The Histotechnology School of UPMC - Occupational Bulletin
Summary of ProfessionUsing a variety of high-tech equipment and detailed procedures, histologic technicians prepare slides of tissues for microscopic examination by a pathologist. A histologic technician is a medical laboratory technician who specializes in cutting and staining tissues for use on laboratory slides. The histologic technician is an important part of the team that helps diagnose disease.
Histologic technicians must work quickly and accurately, often while patients are still in surgery. Hand-eye coordination and manual dexterity are crucial for working with delicate instruments and equipment. If you are interested in the field of histology, high school courses in biology, chemistry, math and computer science are recommended.
Educational RequirementsHistologic technicians complete a one-year certificate program or a two-year associate degree program at a community or junior college. Both education tracks include practical laboratory experience. Certification as a histologic technician, HT(ASCP), is available after completing all requirements. These requirements include successful completion of the American Society of Clinical Pathologists examination.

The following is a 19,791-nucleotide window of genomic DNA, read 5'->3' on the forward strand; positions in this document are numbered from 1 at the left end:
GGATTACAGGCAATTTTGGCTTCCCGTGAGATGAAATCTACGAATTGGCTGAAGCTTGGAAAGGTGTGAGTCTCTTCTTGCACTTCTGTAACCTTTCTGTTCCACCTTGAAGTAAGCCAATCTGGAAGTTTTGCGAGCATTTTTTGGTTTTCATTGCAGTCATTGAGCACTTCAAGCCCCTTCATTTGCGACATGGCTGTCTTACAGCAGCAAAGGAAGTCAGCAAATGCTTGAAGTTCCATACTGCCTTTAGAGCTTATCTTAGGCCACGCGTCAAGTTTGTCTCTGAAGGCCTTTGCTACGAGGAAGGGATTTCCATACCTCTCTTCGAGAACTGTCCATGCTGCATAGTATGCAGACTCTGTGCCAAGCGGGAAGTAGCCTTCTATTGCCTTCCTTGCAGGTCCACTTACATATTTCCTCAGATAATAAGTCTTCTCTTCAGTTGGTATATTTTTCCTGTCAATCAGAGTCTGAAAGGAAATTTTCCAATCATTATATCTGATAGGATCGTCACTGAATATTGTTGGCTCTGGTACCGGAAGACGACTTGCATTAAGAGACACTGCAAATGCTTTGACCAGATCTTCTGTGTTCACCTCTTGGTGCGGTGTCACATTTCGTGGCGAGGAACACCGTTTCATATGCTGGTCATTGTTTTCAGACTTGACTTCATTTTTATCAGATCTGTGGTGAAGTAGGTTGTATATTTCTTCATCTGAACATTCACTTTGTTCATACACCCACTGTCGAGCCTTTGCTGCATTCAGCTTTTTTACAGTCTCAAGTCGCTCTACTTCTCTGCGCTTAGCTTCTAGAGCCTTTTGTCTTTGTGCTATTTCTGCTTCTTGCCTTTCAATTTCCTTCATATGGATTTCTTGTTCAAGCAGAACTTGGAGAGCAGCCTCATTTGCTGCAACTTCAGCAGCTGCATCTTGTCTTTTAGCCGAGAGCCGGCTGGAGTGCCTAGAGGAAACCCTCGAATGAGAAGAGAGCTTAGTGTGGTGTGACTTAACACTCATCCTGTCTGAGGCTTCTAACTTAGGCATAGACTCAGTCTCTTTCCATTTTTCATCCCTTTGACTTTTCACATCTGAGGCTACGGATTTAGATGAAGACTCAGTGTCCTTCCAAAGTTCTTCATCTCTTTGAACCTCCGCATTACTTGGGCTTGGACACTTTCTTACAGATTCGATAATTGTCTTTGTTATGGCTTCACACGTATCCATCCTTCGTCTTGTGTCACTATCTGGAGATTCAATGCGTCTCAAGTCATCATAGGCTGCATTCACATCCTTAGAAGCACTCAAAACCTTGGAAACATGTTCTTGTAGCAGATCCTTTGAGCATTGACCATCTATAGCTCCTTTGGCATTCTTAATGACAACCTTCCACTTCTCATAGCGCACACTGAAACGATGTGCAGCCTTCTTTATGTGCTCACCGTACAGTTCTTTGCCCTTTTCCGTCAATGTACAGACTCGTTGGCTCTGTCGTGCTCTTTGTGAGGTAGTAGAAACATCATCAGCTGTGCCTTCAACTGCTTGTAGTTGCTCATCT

Salary InformationThe national average salary for histologic technicians vary by area of the country.
Career OutlookEmployment of clinical laboratory workers is expected to grow about as fast as the average for all occupations through the year 2012, as the volume of laboratory tests increases with population growth and the development of new types of tests.
Career Growth OptionsA histologic technician who completes a bachelor's degree or attends an accredited histologic technology program can advance to a histotechnologist. These professionals perform more complex procedures and can also teach or be a laboratory supervisor.
For More InformationNational Society for Histotechnology
8850 Stanford Blvd
Columbia, MD 21045